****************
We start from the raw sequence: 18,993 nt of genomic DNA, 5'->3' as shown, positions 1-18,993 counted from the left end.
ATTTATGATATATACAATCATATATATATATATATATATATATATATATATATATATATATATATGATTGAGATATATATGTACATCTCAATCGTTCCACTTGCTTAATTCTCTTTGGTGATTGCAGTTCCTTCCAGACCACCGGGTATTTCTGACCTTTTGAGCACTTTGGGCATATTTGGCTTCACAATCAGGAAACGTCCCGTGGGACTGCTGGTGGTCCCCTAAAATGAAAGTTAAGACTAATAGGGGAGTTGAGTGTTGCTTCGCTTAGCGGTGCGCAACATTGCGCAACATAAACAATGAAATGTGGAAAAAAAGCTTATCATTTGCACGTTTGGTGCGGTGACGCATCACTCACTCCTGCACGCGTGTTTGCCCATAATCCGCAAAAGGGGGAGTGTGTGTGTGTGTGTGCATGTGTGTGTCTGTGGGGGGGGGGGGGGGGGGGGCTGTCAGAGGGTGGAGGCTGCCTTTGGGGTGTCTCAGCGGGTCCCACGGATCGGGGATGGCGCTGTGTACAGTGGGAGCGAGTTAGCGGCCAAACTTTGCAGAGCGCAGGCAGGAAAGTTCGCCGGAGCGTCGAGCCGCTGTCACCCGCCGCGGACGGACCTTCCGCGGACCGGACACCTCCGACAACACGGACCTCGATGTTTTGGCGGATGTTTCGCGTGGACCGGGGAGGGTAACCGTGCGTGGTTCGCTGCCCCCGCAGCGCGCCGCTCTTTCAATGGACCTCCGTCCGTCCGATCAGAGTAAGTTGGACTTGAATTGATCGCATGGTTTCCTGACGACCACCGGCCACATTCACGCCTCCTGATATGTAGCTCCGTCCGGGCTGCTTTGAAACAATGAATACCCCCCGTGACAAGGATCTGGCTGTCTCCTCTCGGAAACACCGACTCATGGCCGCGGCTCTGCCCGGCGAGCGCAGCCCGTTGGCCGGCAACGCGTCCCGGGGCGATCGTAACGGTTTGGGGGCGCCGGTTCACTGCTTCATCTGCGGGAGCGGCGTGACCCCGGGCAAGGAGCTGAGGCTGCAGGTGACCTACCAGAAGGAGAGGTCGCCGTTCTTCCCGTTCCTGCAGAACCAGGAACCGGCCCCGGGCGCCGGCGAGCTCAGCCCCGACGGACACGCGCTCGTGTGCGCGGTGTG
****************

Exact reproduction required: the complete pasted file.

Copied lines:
We start from the raw sequence: 18,993 nt of genomic DNA, 5'->3' as shown, positions 1-18,993 counted from the left end.
ATTTATGATATATACAATCATATATATATATATATATATATATATATATATATATATATATATATGATTGAGATATATATGTACATCTCAATCGTTCCACTTGCTTAATTCTCTTTGGTGATTGCAGTTCCTTCCAGACCACCGGGTATTTCTGACCTTTTGAGCACTTTGGGCATATTTGGCTTCACAATCAGGAAACGTCCCGTGGGACTGCTGGTGGTCCCCTAAAATGAAAGTTAAGACTAATAGGGGAGTTGAGTGTTGCTTCGCTTAGCGGTGCGCAACATTGCGCAACATAAACAATGAAATGTGGAAAAAAAGCTTATCATTTGCACGTTTGGTGCGGTGACGCATCACTCACTCCTGCACGCGTGTTTGCCCATAATCCGCAAAAGGGGGAGTGTGTGTGTGTGTGTGCATGTGTGTGTCTGTGGGGGGGGGGGGGGGGGGGGCTGTCAGAGGGTGGAGGCTGCCTTTGGGGTGTCTCAGCGGGTCCCACGGATCGGGGATGGCGCTGTGTACAGTGGGAGCGAGTTAGCGGCCAAACTTTGCAGAGCGCAGGCAGGAAAGTTCGCCGGAGCGTCGAGCCGCTGTCACCCGCCGCGGACGGACCTTCCGCGGACCGGACACCTCCGACAACACGGACCTCGATGTTTTGGCGGATGTTTCGCGTGGACCGGGGAGGGTAACCGTGCGTGGTTCGCTGCCCCCGCAGCGCGCCGCTCTTTCAATGGACCTCCGTCCGTCCGATCAGAGTAAGTTGGACTTGAATTGATCGCATGGTTTCCTGACGACCACCGGCCACATTCACGCCTCCTGATATGTAGCTCCGTCCGGGCTGCTTTGAAACAATGAATACCCCCCGTGACAAGGATCTGGCTGTCTCCTCTCGGAAACACCGACTCATGGCCGCGGCTCTGCCCGGCGAGCGCAGCCCGTTGGCCGGCAACGCGTCCCGGGGCGATCGTAACGGTTTGGGGGCGCCGGTTCACTGCTTCATCTGCGGGAGCGGCGTGACCCCGGGCAAGGAGCTGAGGCTGCAGGTGACCTACCAGAAGGAGAGGTCGCCGTTCTTCCCGTTCCTGCAGAACCAGGAACCGGCCCCGGGCGCCGGCGAGCTCAGCCCCGACGGACACGCGCTCGTGTGCGCGGTGTG